std::endl template specialization for wchar_t writes a single-byte newline instead of Unicode newline - by Fran Litterio

Status : 

  Fixed<br /><br />
		This item has been fixed in the current or upcoming version of this product.<br /><br />
		A more detailed explanation for the resolution of this particular item may have been provided in the comments section.

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ID 730916 Comments
Status Closed Workarounds
Type Bug Repros 0
Opened 3/13/2012 9:23:59 AM
Access Restriction Public
Moderator Decision Sent to Engineering Team for consideration


At line 1016 of file C:\Program Files (x86)\Microsoft Visual Studio 10.0\VC\crt\src\ostream is this definition of std::endl:

_CRTIMP2_PURE inline basic_ostream<wchar_t, char_traits<wchar_t> >&
	__CLRCALL_OR_CDECL endl(basic_ostream<wchar_t,
		char_traits<wchar_t> >& _Ostr)
	{	// insert newline and flush wide stream
	return (_Ostr);

The call to _Ostr.put('\n') should be _Ostr.put(_Ostr.widen('\n')), because this is a template specialization for type wchar_t, and thus should always write wide-characters to the stream. This may not matter for output to consoles, where mixing wide and single-byte characters is probably not an issue, but when used to output to a file (via fstream, ofstream, or even just via console output redirection), this will result in a file containing a mixture of wide and single-byte characters, which can be problematic when reading the file.
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Posted by Microsoft on 4/29/2014 at 12:24 PM
Thank you for reporting this issue. This issue has been fixed in Visual Studio 2013. You can install a trial version of Visual Studio 2013 with the fix from:
Posted by Microsoft on 12/17/2012 at 4:51 PM
Hi again,

We've eliminated these unnecessary overloads, which you'll be able to see in the next release of our C++ Standard Library implementation.

Note: Connect doesn't notify me about comments. If you have any further questions, please E-mail me.

Stephan T. Lavavej
Senior Developer - Visual C++ Libraries
Posted by Microsoft on 3/14/2012 at 7:21 PM

Thanks for reporting this issue. It's currently assigned to me, and I'm keeping it active because I believe these specializations should simply be removed - they aren't mandated by the Standard, and they appear to be relics of the pre-VC10 era when lots of iostreams stuff was separately compiled. However, iostreams is notoriously tricky, and it's too late to mess with this for VC11, so I'll look at it for VC12.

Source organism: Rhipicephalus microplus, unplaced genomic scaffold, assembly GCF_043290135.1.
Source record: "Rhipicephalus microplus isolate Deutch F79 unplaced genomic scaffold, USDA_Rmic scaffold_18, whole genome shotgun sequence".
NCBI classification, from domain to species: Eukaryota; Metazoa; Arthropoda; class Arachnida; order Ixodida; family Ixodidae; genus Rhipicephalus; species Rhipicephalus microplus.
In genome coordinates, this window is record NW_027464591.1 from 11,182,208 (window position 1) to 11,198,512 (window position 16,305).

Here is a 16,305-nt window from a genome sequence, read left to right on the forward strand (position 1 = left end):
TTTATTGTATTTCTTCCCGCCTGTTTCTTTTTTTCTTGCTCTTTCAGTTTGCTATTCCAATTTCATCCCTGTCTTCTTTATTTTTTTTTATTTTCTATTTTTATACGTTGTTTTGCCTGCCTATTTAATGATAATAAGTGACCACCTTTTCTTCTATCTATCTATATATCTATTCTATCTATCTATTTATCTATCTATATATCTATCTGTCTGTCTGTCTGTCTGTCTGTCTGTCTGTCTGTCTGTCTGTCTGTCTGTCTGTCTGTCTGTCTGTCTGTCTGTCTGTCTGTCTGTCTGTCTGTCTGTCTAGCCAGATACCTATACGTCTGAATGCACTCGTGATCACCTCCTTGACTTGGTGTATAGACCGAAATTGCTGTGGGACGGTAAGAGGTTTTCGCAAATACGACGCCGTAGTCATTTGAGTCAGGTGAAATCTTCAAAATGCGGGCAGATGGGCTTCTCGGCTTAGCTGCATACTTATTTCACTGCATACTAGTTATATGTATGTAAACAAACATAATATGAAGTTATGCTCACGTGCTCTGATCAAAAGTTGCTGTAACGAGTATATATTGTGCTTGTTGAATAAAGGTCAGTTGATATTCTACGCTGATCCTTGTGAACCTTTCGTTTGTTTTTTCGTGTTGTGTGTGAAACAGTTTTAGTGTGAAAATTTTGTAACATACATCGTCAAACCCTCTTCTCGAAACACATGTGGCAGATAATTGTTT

In the meantime, I don't believe that this causes actual harm. By default, writing to wcout actually truncates 16-bit characters to 8-bit characters, which doesn't affect ASCII but is obviously undesirable for Unicode. Using _O_U16TEXT as described by allows wcout and wprintf() to write UTF-16 to the console. When this magic flag is used, endl works properly:

C:\Temp>type meow.cpp
#include <fcntl.h>
#include <io.h>
#include <stdio.h>
#include <iostream>
#include <ostream>
using namespace std;

int main() {
    _setmode(_fileno(stdout), _O_U16TEXT);
    wprintf( L"wprintf: \x043a\x043e\x0448\x043a\x0430\n");
    wcout << L" wcout: \x043a\x043e\x0448\x043a\x0430" << endl;

C:\Temp>cl /EHsc /nologo /W4 /MTd meow.cpp

C:\Temp>meow >

C:\Temp>type purr.cpp
#include <stddef.h>
#include <stdio.h>
#include <fstream>
#include <ios>
#include <vector>
using namespace std;

vector<unsigned char> read_all(ifstream& f) {
    vector<unsigned char> ret;

    const int N = 64 * 1024;

    vector<char> buf;

    while (f) {
        buf.resize(N);[0], N);
        ret.insert(ret.end(), buf.begin(), buf.end());

    return ret;

int main() {
    ifstream f("", ios_base::binary);

    const vector<unsigned char> v = read_all(f);

    for (vector<unsigned char>::size_type i = 0; i < v.size(); ++i) {
        if (i > 0 && i % 32 == 0) {
        } else if (i > 0 && i % 2 == 0) {
            printf(" ");

        printf("%02X", v[i]);


C:\Temp>cl /EHsc /nologo /W4 /MTd purr.cpp

7700 7000 7200 6900 6E00 7400 6600 3A00 2000 3A04 3E04 4804 3A04 3004 0D00 0A00
2000 2000 7700 6300 6F00 7500 7400 3A00 2000 3A04 3E04 4804 3A04 3004 0D00 0A00
4D00 6500 6F00 7700 2100 0D00 0A00

Here, the "\n" given to wprintf() and the endl given to wcout both emit "0D00 0A00", which is correct.

If you have any further questions, feel free to E-mail me at .

Stephan T. Lavavej
Visual C++ Libraries Developer
Posted by MS-Moderator10 [Feedback Moderator] on 3/13/2012 at 8:19 PM
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Posted by MS-Moderator01 on 3/13/2012 at 9:53 AM
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